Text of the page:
While claims of success or failure by either side in a conflict are usually manipulated to control public perceptions Russia does have a long reputation for effective and highly adaptive air defense systems, as the U.S. does for precision strike success using cruise missiles. Russia also has a reputation for using media as a tool to craft perception of outcomes, historically to a greater degree than the U.S. But despite Russia’s admittedly dangerous air defense technology in Syria, it would appear the three nations delivering the overnight strikes in Syria achieved their objectives without loss.

One potential factor that may have influenced the effectiveness of some U.S. weapons systems was that the U.S. Administration was very vocal about the upcoming strikes, giving significant advanced warning to Russian-supplied Syrian air defense units. It is reasonable to suggest that Syrian air defense units spent this entire previous week preparing for a predicted U.S. and allied strike on Syria. Based on intelligence gathered by Syrian and Russian air defense crews from the U.S. strike exactly a year and a week ago on Shayrat Airbase in Syria, air defense crews were likely well-drilled and prepared to meet a U.S.-led attack on their claimed chemical weapons facilities. By contrast, this also gave the U.S led trio of nations participating in the strike time to gather intelligence about Syrian air defense capabilities so attack plans could be optimized to avoid losses. This approach appears to have prevailed in this strike.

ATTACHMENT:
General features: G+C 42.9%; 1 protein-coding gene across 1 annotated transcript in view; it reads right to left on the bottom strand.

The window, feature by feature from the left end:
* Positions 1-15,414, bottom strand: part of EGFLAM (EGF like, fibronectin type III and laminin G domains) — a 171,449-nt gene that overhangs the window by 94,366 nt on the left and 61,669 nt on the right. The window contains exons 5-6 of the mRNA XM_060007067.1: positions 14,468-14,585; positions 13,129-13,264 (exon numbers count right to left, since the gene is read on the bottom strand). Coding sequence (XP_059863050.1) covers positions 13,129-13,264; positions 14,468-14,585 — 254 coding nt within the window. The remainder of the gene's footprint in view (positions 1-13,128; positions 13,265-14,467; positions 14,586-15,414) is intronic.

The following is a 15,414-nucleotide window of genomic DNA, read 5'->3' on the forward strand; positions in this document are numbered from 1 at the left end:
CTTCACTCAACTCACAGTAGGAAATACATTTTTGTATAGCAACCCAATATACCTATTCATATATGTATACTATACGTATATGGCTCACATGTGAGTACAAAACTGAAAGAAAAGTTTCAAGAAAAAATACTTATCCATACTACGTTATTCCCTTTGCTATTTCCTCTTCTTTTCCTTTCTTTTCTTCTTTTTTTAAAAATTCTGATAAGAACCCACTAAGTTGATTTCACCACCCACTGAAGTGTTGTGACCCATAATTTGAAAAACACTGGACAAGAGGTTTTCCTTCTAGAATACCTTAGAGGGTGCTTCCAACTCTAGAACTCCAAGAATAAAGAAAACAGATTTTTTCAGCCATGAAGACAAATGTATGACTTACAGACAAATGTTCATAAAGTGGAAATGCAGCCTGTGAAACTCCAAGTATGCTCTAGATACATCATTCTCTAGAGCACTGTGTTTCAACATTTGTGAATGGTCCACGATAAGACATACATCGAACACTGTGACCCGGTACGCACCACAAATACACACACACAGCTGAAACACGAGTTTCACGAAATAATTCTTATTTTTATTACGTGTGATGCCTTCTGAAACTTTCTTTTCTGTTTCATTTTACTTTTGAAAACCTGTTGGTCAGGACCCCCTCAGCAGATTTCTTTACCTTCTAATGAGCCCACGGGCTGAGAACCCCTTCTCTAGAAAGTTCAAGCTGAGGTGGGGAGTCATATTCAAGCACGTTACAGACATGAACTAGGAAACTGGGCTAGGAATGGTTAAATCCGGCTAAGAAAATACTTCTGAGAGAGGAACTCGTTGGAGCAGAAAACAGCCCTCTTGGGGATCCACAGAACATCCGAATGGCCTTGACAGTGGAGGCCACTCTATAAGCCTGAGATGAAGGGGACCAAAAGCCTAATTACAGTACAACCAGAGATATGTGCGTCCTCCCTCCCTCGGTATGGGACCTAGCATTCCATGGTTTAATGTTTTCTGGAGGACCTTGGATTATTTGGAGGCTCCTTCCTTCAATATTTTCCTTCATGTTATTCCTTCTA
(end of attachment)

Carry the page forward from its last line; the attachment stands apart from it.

If Syrian air defense units were ineffective in stopping U.S. cruise missiles, and most information now points to that outcome (actually, it looks like the Syrians fired their missiles after the last missile had hit), this represents a significant blow to the Assad regime and to Russia’s ability to assist in an effective air defense in the region.